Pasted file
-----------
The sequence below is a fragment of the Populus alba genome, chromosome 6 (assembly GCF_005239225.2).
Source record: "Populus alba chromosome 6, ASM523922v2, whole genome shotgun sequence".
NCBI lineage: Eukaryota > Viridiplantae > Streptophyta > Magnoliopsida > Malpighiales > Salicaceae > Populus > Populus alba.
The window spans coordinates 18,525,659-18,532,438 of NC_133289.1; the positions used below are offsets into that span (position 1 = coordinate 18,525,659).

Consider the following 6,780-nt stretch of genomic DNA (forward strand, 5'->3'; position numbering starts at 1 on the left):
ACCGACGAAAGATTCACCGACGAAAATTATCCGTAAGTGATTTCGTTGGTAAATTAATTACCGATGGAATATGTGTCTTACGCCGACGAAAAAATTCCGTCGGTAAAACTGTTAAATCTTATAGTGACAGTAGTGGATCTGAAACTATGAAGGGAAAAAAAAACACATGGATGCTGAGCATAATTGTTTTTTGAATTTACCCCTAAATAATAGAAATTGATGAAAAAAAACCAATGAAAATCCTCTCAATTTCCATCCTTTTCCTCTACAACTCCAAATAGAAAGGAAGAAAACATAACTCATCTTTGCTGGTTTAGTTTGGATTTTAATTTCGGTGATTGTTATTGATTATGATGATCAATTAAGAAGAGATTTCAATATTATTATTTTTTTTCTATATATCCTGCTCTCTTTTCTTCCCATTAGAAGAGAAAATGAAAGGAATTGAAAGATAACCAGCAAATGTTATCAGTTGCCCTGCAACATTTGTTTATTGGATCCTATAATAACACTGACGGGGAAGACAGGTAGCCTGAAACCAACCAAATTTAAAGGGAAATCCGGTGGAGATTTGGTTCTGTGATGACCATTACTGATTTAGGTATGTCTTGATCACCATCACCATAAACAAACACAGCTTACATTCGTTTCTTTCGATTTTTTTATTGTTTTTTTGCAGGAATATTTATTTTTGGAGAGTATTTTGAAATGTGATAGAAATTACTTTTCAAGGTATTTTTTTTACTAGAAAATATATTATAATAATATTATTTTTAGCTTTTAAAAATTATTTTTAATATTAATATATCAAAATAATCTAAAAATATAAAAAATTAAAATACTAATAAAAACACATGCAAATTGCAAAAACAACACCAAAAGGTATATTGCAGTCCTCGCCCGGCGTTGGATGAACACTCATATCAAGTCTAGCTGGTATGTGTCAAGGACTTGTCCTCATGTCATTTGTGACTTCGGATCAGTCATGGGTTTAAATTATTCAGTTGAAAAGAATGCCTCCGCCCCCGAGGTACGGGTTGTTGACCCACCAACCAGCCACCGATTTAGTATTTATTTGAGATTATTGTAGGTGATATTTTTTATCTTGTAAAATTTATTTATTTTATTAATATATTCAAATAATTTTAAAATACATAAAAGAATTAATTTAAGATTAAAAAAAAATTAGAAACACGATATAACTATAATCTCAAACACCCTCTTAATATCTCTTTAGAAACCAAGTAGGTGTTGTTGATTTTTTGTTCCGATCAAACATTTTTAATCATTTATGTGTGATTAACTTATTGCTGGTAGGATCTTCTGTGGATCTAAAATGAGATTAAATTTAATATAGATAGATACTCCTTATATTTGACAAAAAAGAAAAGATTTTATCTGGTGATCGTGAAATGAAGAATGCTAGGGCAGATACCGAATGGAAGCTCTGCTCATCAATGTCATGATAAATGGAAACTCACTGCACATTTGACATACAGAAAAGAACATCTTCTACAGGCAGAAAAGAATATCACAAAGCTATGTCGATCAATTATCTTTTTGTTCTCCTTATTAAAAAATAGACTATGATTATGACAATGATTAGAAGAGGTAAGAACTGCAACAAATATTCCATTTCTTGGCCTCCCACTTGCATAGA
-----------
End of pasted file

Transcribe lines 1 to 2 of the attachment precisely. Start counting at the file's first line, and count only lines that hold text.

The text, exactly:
The sequence below is a fragment of the Populus alba genome, chromosome 6 (assembly GCF_005239225.2).
Source record: "Populus alba chromosome 6, ASM523922v2, whole genome shotgun sequence".